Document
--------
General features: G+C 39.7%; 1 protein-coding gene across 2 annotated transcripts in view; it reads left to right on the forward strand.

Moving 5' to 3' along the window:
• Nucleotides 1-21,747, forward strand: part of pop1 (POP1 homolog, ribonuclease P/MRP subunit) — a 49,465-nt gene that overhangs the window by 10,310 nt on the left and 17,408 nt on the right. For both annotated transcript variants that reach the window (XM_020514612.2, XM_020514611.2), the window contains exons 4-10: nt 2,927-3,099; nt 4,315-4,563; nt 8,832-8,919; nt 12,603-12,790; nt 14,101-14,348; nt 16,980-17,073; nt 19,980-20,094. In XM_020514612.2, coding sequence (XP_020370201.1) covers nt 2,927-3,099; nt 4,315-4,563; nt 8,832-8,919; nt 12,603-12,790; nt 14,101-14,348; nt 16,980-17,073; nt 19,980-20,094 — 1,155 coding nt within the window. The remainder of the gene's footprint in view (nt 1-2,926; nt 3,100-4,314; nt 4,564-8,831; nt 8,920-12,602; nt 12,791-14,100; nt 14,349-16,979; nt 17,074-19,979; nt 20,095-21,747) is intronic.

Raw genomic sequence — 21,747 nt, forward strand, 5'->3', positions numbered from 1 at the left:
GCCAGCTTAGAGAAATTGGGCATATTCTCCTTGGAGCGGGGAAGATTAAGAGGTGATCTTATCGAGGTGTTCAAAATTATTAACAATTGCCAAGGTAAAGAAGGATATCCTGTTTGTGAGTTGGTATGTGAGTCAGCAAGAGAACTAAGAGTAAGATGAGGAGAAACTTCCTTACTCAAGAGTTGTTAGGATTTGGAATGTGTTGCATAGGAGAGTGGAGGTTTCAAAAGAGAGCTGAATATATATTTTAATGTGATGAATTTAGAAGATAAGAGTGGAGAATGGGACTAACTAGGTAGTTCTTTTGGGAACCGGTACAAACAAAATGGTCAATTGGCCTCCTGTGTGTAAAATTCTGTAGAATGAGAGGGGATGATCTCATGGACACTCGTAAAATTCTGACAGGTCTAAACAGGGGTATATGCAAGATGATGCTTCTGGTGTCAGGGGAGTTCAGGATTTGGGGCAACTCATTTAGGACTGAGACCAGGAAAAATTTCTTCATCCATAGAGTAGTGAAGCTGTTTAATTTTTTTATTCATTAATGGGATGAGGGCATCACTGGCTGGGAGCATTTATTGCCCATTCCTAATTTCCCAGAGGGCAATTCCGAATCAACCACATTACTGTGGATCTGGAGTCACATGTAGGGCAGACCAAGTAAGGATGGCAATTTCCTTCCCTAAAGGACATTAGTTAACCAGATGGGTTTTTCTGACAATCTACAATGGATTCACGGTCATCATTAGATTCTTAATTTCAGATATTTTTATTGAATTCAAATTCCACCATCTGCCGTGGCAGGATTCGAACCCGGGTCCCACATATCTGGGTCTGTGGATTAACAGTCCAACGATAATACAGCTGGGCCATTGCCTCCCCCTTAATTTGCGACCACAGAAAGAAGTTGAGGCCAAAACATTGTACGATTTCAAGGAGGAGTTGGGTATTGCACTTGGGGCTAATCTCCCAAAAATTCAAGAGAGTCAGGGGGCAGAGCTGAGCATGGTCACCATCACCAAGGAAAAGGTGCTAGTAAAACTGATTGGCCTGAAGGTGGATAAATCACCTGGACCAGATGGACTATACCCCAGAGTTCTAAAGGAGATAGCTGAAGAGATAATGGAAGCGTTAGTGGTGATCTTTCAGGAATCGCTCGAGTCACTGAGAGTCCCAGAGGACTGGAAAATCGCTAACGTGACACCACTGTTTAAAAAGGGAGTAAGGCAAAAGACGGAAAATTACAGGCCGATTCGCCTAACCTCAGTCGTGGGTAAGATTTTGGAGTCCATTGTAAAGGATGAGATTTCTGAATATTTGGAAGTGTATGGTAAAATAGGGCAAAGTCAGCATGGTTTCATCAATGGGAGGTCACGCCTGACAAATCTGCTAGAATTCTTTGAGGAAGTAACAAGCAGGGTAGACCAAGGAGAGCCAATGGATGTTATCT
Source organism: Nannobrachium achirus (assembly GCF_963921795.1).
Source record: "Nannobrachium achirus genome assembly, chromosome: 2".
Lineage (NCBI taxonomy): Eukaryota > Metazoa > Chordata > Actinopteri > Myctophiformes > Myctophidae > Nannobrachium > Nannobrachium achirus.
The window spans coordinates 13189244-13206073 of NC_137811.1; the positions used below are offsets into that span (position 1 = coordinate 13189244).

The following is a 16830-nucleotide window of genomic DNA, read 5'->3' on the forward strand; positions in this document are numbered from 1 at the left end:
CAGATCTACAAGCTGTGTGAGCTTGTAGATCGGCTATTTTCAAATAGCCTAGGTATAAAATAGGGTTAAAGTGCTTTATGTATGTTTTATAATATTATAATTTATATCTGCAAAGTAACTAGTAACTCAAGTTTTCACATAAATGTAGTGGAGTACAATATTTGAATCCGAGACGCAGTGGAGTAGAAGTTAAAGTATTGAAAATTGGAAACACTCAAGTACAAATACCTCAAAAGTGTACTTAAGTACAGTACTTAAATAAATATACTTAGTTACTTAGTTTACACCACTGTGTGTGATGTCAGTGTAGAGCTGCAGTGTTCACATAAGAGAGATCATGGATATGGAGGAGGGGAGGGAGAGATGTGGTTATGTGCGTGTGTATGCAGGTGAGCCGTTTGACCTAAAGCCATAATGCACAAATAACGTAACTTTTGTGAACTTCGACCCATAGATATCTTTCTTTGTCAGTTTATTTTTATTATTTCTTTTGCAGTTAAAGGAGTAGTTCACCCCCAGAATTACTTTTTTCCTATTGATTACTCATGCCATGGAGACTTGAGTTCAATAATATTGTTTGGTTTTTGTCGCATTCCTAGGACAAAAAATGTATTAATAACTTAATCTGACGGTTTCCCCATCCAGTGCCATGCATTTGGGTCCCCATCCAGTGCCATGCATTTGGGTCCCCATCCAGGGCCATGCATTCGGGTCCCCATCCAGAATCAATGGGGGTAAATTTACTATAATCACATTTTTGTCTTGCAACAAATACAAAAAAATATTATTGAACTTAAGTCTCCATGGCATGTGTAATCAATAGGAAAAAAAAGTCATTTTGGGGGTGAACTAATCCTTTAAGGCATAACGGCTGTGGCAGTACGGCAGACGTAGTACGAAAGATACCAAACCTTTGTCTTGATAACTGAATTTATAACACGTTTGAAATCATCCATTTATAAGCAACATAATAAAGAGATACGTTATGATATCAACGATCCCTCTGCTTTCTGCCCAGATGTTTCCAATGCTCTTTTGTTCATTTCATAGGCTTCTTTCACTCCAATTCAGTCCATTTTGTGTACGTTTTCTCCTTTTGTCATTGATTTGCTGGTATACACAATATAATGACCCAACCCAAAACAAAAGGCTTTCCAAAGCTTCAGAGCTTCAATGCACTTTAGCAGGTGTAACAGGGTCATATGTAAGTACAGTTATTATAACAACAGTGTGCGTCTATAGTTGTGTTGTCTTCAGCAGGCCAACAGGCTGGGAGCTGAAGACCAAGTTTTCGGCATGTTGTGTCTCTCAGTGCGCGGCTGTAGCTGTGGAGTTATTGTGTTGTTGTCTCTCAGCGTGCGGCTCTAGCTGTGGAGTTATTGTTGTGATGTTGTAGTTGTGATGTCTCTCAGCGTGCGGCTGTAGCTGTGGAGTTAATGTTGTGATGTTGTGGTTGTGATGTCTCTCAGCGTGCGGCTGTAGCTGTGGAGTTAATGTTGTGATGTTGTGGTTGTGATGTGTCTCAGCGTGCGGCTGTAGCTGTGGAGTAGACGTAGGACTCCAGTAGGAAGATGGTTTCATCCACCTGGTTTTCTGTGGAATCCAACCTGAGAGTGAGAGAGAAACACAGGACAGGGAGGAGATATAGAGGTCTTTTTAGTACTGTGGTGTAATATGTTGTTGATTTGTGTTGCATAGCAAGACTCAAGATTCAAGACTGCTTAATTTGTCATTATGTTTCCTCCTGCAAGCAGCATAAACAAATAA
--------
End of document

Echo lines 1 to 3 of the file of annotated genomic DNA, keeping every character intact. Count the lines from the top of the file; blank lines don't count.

General features: G+C 39.7%; 1 protein-coding gene across 2 annotated transcripts in view; it reads left to right on the forward strand.

Moving 5' to 3' along the window:
• Nucleotides 1-21,747, forward strand: part of pop1 (POP1 homolog, ribonuclease P/MRP subunit) — a 49,465-nt gene that overhangs the window by 10,310 nt on the left and 17,408 nt on the right. For both annotated transcript variants that reach the window (XM_020514612.2, XM_020514611.2), the window contains exons 4-10: nt 2,927-3,099; nt 4,315-4,563; nt 8,832-8,919; nt 12,603-12,790; nt 14,101-14,348; nt 16,980-17,073; nt 19,980-20,094. In XM_020514612.2, coding sequence (XP_020370201.1) covers nt 2,927-3,099; nt 4,315-4,563; nt 8,832-8,919; nt 12,603-12,790; nt 14,101-14,348; nt 16,980-17,073; nt 19,980-20,094 — 1,155 coding nt within the window. The remainder of the gene's footprint in view (nt 1-2,926; nt 3,100-4,314; nt 4,564-8,831; nt 8,920-12,602; nt 12,791-14,100; nt 14,349-16,979; nt 17,074-19,979; nt 20,095-21,747) is intronic.